Interview Of The Week

Interview Of The Week: Christian Guttman

Christian Guttmann, a German-Australian scientist and entrepreneur, has more than 25 years’ experience working for the world’s largest U.S. and European IT companies (including IBM, HP, Ericsson, and British Telecom). He also founded and worked at several AI-first startups. He is currently Vice President, Global Head of Artificial Intelligence and Chief Artificial Intelligence and Data Scientist at Nordic software and IT company Tieto, and Executive Director of the Nordic AI Institute, (NAII), a global alliance dedicated to using AI and machine learning for social and economic prosperity. Guttmann is also an adjunct professor at the University of New South Wales in Australia and a senior researcher at the Karolinska Institute in Stockholm, Sweden. He has written and edited seven books, released more than 50 publications and holds several patents. He recently spoke to The Innovator about how companies should think about implementing artificial intelligence (AI).

Q : What should companies be thinking about when they implement AI ?

CG : There are three factors that drive the successful adoption of AI : one is the strategy, which means a high level of commitment from the leadership and a clear understanding of how the company wants to use AI to reposition itself in the emerging AI era, such as where it wants to compete and what capabilities it will need. Companies have to be very rigorous about this. The CEO needs to be ready to present the AI strategy to the board and articulate ‘this is how we are proceeding and this is what we will be known for in 2022.’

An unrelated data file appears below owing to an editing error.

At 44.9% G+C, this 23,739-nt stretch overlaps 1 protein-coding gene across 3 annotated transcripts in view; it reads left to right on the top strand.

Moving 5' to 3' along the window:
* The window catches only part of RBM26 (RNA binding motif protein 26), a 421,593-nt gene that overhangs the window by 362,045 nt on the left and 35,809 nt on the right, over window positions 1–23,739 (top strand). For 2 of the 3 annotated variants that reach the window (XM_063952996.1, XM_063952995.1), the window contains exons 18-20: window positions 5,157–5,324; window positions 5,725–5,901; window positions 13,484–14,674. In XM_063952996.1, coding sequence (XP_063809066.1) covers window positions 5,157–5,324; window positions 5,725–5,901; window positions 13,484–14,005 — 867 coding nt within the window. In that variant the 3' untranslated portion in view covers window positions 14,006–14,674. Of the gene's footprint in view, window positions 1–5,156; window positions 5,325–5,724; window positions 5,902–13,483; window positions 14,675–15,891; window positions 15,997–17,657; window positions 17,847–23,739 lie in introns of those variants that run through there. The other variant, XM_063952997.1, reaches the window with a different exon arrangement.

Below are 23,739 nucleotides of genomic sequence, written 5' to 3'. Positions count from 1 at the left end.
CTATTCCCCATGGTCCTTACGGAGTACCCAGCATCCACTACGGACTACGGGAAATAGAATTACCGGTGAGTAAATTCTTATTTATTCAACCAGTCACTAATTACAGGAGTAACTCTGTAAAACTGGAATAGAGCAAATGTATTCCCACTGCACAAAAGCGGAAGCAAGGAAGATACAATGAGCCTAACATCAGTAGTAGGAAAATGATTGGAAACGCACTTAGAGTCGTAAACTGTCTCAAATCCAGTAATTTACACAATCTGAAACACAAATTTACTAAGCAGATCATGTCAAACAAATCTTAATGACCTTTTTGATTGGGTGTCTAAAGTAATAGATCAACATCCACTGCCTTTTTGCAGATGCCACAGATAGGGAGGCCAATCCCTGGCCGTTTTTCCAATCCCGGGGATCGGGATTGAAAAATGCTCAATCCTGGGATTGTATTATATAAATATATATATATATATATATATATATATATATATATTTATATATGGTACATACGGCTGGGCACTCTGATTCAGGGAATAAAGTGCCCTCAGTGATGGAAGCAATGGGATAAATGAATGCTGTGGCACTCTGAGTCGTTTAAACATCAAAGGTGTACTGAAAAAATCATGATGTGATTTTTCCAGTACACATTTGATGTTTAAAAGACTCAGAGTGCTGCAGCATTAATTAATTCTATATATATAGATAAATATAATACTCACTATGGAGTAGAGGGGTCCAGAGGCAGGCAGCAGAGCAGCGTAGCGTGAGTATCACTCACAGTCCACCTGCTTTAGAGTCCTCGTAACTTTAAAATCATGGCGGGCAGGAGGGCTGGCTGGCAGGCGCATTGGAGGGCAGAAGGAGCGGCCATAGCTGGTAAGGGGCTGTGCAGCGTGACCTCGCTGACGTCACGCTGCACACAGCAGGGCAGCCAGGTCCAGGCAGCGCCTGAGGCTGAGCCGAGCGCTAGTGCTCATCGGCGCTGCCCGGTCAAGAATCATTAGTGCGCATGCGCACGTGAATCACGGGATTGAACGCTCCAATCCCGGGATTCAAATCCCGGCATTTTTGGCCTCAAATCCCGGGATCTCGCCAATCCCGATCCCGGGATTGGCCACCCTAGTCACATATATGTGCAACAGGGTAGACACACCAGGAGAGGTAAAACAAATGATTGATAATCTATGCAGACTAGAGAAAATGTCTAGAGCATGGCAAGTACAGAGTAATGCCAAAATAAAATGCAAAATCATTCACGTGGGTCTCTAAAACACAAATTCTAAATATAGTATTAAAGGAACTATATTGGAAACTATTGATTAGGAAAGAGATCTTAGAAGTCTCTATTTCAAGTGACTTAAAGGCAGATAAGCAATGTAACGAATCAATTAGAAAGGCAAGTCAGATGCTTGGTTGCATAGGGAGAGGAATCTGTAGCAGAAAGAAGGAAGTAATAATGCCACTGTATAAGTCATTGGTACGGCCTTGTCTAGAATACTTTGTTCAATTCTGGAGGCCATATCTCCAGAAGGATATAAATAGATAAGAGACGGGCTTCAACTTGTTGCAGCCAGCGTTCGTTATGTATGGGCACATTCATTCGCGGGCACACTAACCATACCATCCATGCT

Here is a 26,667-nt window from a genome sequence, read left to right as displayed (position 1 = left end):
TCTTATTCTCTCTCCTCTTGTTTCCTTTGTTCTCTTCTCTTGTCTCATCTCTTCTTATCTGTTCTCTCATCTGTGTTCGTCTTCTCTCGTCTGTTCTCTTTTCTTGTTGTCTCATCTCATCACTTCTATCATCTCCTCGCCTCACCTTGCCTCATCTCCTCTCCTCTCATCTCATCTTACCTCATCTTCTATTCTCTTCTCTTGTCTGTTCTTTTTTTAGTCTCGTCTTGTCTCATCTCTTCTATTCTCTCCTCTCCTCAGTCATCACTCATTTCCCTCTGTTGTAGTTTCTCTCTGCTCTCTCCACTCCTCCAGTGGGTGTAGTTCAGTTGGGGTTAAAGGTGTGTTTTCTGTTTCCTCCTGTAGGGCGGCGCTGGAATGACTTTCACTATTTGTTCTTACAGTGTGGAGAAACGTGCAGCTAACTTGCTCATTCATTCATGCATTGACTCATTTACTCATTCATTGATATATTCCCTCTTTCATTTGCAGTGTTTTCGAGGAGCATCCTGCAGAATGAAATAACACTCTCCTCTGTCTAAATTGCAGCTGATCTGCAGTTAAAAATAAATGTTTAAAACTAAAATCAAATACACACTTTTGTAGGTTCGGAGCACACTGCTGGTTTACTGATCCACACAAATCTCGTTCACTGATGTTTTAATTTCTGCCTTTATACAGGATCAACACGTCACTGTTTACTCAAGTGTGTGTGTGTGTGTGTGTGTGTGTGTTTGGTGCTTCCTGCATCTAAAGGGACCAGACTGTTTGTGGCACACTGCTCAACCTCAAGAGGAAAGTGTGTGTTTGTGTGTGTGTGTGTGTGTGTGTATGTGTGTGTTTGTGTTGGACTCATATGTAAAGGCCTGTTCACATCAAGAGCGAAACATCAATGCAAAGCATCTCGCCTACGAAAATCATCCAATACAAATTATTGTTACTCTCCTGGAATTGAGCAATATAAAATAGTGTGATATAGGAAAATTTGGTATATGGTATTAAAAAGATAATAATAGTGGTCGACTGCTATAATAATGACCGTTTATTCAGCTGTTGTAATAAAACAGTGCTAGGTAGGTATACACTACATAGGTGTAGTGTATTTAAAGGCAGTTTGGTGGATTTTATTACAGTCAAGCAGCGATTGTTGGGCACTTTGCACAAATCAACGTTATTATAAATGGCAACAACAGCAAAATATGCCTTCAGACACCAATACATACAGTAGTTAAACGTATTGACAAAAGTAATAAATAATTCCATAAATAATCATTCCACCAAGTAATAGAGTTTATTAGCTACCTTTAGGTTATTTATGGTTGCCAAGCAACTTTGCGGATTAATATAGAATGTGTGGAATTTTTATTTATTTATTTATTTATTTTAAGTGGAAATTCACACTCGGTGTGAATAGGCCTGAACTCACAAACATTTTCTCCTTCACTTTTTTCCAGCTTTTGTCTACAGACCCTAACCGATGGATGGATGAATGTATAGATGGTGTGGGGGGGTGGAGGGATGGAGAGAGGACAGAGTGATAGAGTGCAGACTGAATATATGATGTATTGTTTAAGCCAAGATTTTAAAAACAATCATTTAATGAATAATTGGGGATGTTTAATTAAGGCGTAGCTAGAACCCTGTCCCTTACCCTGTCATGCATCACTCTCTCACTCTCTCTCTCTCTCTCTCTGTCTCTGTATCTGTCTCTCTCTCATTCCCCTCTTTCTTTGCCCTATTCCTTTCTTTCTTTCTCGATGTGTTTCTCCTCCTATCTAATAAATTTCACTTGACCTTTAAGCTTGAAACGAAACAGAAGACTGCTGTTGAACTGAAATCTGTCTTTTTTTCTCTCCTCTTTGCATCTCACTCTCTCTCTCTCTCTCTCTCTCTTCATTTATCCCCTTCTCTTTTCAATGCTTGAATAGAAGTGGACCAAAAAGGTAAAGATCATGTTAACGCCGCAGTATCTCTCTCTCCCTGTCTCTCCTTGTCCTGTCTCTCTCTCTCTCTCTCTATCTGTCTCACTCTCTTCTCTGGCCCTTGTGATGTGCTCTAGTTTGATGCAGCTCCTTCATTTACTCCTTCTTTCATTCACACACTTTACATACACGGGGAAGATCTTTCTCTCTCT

The second factor to consider when you are building your AI and your products and services is how this will change the company’s business processes. You can’t just build an AI product or service and drop it on the employees or customers. You have to think about how the business will run differently and how a company needs to change its routines. The other part of the business impact is trust in AI: you need your employees and customers to trust that AI will do what it is expected to do.